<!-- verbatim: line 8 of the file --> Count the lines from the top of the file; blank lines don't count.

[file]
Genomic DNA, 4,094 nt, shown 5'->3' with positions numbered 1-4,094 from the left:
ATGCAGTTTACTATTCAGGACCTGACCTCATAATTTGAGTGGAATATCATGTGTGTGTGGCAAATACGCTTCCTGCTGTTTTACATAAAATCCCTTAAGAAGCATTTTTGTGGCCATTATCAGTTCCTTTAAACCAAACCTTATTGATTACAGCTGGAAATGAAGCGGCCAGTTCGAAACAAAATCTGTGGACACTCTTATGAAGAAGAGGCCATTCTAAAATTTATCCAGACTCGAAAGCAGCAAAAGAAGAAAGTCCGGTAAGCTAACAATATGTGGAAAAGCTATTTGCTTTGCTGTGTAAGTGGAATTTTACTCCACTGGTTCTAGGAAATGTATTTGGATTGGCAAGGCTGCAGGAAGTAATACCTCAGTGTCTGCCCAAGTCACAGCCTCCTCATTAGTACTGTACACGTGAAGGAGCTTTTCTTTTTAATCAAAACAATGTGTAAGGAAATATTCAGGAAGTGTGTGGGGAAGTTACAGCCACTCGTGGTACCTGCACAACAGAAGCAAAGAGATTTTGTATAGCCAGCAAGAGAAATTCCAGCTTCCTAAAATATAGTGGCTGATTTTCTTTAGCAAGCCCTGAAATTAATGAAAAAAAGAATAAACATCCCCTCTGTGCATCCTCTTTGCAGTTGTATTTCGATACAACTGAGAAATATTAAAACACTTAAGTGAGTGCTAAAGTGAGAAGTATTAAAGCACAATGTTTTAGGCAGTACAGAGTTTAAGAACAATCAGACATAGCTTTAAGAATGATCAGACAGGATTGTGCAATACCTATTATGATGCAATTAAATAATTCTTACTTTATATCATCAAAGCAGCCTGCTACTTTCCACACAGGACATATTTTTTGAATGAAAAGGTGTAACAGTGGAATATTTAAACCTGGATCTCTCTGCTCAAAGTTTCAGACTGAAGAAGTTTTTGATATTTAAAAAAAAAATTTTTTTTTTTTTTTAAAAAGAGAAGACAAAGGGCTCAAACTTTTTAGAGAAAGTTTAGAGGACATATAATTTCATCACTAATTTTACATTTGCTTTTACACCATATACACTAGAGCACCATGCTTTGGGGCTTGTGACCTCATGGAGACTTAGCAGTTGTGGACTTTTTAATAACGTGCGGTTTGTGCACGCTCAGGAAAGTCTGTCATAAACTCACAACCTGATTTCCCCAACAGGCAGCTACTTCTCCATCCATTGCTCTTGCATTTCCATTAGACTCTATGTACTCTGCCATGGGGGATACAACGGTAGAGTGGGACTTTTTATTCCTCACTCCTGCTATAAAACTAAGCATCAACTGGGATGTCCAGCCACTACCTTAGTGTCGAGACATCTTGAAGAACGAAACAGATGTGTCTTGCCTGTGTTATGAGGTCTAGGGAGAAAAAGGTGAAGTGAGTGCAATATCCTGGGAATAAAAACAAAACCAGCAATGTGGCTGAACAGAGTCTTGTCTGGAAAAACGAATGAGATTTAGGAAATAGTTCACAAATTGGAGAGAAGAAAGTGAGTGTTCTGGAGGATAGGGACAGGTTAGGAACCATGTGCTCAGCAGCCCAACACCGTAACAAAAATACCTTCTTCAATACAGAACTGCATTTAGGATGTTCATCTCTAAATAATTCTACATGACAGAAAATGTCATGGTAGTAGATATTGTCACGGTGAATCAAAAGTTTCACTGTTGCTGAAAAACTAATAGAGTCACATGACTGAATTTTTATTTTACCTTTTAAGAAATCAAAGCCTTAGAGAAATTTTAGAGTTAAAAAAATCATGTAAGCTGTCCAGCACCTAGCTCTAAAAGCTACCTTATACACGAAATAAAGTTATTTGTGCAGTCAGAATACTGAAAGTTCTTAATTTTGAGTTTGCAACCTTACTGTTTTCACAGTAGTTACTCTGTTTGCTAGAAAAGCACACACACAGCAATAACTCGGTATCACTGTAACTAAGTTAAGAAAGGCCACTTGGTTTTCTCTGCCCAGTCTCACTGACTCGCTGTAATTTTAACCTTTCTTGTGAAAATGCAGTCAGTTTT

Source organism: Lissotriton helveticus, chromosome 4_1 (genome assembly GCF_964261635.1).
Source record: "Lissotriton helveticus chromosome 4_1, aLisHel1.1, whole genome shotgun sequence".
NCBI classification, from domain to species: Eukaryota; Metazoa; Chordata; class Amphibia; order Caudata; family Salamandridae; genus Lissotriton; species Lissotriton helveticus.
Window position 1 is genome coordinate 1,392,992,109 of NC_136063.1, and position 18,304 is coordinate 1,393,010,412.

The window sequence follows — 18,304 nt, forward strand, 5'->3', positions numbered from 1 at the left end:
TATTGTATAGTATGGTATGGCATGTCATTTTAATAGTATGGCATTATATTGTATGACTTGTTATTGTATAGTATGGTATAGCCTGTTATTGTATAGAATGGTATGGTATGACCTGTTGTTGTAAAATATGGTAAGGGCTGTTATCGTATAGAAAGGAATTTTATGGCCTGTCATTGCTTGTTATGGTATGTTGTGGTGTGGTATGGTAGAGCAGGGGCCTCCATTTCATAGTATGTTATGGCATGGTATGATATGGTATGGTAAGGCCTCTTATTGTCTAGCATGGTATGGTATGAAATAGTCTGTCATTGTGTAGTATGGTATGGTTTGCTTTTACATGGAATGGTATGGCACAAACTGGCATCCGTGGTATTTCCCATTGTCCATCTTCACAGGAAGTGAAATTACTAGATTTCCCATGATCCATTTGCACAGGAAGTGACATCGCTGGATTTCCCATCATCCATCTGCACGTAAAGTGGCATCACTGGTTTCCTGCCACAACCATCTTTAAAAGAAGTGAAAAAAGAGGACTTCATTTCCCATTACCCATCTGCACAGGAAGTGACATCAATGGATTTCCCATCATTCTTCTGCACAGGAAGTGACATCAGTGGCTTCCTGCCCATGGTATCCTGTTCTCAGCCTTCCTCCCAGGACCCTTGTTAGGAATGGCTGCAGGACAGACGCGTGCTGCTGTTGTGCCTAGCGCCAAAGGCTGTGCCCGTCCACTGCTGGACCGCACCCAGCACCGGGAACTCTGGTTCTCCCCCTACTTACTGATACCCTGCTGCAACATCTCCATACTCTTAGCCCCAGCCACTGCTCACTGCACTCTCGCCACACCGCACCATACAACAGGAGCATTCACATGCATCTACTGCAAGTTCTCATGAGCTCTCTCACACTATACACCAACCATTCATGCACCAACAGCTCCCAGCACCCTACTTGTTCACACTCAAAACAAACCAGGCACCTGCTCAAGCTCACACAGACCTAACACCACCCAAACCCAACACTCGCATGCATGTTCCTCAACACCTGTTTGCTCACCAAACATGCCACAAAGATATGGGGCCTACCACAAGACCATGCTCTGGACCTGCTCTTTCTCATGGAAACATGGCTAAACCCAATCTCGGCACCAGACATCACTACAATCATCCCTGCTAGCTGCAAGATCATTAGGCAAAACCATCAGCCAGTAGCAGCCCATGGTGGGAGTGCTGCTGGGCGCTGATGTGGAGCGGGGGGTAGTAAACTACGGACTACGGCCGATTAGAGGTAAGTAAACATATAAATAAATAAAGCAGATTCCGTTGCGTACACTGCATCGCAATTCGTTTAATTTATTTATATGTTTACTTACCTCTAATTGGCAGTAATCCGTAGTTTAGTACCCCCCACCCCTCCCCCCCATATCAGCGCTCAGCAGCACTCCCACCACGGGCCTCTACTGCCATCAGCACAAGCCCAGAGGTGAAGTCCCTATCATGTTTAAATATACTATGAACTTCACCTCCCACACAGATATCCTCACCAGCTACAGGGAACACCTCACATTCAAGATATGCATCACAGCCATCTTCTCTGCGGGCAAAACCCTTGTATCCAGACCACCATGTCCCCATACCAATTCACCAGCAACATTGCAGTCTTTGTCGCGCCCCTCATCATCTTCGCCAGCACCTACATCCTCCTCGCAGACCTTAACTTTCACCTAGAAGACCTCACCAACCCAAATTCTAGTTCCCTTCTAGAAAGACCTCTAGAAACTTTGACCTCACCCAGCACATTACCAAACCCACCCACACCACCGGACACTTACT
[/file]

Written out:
TATTGTATAGTATGGTATGGCATGTCATTTTAATAGTATGGCATTATATTGTATGACTTGTTATTGTATAGTATGGTATAGCCTGTTATTGTATAGAATGGTATGGTATGACCTGTTGTTGTAAAATATGGTAAGGGCTGTTATCGTATAGAAAGGAATTTTATGGCCTGTCATTGCTTGTTATGGTATGTTGTGGTGTGGTATGGTAGAGCAGGGGCCTCCATTTCATAGTATGTTATGGCATGGTATGATATGGTATGGTAAGGCCTCTTATTGTCTAGCATGGTATGGTATGAAATAGTCTGTCATTGTGTAGTATGGTATGGTTTGCTTTTACATGGAATGGTATGGCACAAACTGGCATCCGTGGTATTTCCCATTGTCCATCTTCACAGGAAGTGAAATTACTAGATTTCCCATGATCCATTTGCACAGGAAGTGACATCGCTGGATTTCCCATCATCCATCTGCACGTAAAGTGGCATCACTGGTTTCCTGCCACAACCATCTTTAAAAGAAGTGAAAAAAGAGGACTTCATTTCCCATTACCCATCTGCACAGGAAGTGACATCAATGGATTTCCCATCATTCTTCTGCACAGGAAGTGACATCAGTGGCTTCCTGCCCATGGTATCCTGTTCTCAGCCTTCCTCCCAGGACCCTTGTTAGGAATGGCTGCAGGACAGACGCGTGCTGCTGTTGTGCCTAGCGCCAAAGGCTGTGCCCGTCCACTGCTGGACCGCACCCAGCACCGGGAACTCTGGTTCTCCCCCTACTTACTGATACCCTGCTGCAACATCTCCATACTCTTAGCCCCAGCCACTGCTCACTGCACTCTCGCCACACCGCACCATACAACAGGAGCATTCACATGCATCTACTGCAAGTTCTCATGAGCTCTCTCACACTATACACCAACCATTCATGCACCAACAGCTCCCAGCACCCTACTTGTTCACACTCAAAACAAACCAGGCACCTGCTCAAGCTCACACAGACCTAACACCACCCAAACCCAACACTCGCATGCATGTTCCTCAACACCTGTTTGCTCACCAAACATGCCACAAAGATATGGGGCCTACCACAAGACCATGCTCTGGACCTGCTCTTTCTCATGGAAACATGGCTAAACCCAATCTCGGCACCAGACATCACTACAATCATCCCTGCTAGCTGCAAGATCATTAGGCAAAACCATCAGCCAGTAGCAGCCCATGGTGGGAGTGCTGCTGGGCGCTGATGTGGAGCGGGGGGTAGTAAACTACGGACTACGGCCGATTAGAGGTAAGTAAACATATAAATAAATAAAGCAGATTCCGTTGCGTACACTGCATCGCAATTCGTTTAATTTATTTATATGTTTACTTACCTCTAATTGGCAGTAATCCGTAGTTTAGTACCCCCCACCCCTCCCCCCCATATCAGCGCTCAGCAGCACTCCCACCACGGGCCTCTACTGCCATCAGCACAAGCCCAGAGGTGAAGTCCCTATCATGTTTAAATATACTATGAACTTCACCTCCCACACAGATATCCTCACCAGCTACAGGGAACACCTCACATTCAAGATATGCATCACAGCCATCTTCTCTGCGGGCAAAACCCTTGTATCCAGACCACCATGTCCCCATACCAATTCACCAGCAACATTGCAGTCTTTGTCGCGCCCCTCATCATCTTCGCCAGCACCTACATCCTCCTCGCAGACCTTAACTTTCACCTAGAAGACCTCACCAACCCAAATTCTAGTTCCCTTCTAGAAAGACCTCTAGAAACTTTGACCTCACCCAGCACATTACCAAACCCACCCACACCACCGGACACTTACT